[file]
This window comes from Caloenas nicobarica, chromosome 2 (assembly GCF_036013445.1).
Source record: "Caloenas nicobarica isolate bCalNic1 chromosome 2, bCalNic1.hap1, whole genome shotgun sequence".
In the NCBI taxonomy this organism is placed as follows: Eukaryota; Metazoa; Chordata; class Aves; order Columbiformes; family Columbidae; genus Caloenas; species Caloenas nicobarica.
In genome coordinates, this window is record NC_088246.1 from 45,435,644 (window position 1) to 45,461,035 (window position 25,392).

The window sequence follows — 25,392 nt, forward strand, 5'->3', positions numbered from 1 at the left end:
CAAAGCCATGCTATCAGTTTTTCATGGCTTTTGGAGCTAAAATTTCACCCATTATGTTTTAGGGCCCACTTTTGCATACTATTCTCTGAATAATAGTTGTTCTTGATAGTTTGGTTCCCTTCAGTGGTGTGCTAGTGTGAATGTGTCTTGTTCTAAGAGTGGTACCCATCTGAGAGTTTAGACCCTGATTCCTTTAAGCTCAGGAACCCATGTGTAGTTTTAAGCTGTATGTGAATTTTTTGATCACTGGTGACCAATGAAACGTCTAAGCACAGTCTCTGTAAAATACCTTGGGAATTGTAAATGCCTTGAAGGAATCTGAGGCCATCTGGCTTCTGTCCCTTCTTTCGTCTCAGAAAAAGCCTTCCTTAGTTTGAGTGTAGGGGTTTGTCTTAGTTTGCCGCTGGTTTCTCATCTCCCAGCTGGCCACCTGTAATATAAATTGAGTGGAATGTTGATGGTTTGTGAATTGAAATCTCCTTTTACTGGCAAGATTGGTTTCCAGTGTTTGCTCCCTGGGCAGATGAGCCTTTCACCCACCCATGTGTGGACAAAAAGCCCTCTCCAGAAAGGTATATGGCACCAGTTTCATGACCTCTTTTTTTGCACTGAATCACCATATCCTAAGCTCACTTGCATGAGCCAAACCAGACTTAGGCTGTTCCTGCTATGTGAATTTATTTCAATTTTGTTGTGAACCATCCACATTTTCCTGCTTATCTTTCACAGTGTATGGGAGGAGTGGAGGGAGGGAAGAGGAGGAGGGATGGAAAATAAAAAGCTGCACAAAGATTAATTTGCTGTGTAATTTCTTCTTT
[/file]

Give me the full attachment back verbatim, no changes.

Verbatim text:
This window comes from Caloenas nicobarica, chromosome 2 (assembly GCF_036013445.1).
Source record: "Caloenas nicobarica isolate bCalNic1 chromosome 2, bCalNic1.hap1, whole genome shotgun sequence".
In the NCBI taxonomy this organism is placed as follows: Eukaryota; Metazoa; Chordata; class Aves; order Columbiformes; family Columbidae; genus Caloenas; species Caloenas nicobarica.
In genome coordinates, this window is record NC_088246.1 from 45,435,644 (window position 1) to 45,461,035 (window position 25,392).

The window sequence follows — 25,392 nt, forward strand, 5'->3', positions numbered from 1 at the left end:
CAAAGCCATGCTATCAGTTTTTCATGGCTTTTGGAGCTAAAATTTCACCCATTATGTTTTAGGGCCCACTTTTGCATACTATTCTCTGAATAATAGTTGTTCTTGATAGTTTGGTTCCCTTCAGTGGTGTGCTAGTGTGAATGTGTCTTGTTCTAAGAGTGGTACCCATCTGAGAGTTTAGACCCTGATTCCTTTAAGCTCAGGAACCCATGTGTAGTTTTAAGCTGTATGTGAATTTTTTGATCACTGGTGACCAATGAAACGTCTAAGCACAGTCTCTGTAAAATACCTTGGGAATTGTAAATGCCTTGAAGGAATCTGAGGCCATCTGGCTTCTGTCCCTTCTTTCGTCTCAGAAAAAGCCTTCCTTAGTTTGAGTGTAGGGGTTTGTCTTAGTTTGCCGCTGGTTTCTCATCTCCCAGCTGGCCACCTGTAATATAAATTGAGTGGAATGTTGATGGTTTGTGAATTGAAATCTCCTTTTACTGGCAAGATTGGTTTCCAGTGTTTGCTCCCTGGGCAGATGAGCCTTTCACCCACCCATGTGTGGACAAAAAGCCCTCTCCAGAAAGGTATATGGCACCAGTTTCATGACCTCTTTTTTTGCACTGAATCACCATATCCTAAGCTCACTTGCATGAGCCAAACCAGACTTAGGCTGTTCCTGCTATGTGAATTTATTTCAATTTTGTTGTGAACCATCCACATTTTCCTGCTTATCTTTCACAGTGTATGGGAGGAGTGGAGGGAGGGAAGAGGAGGAGGGATGGAAAATAAAAAGCTGCACAAAGATTAATTTGCTGTGTAATTTCTTCTTT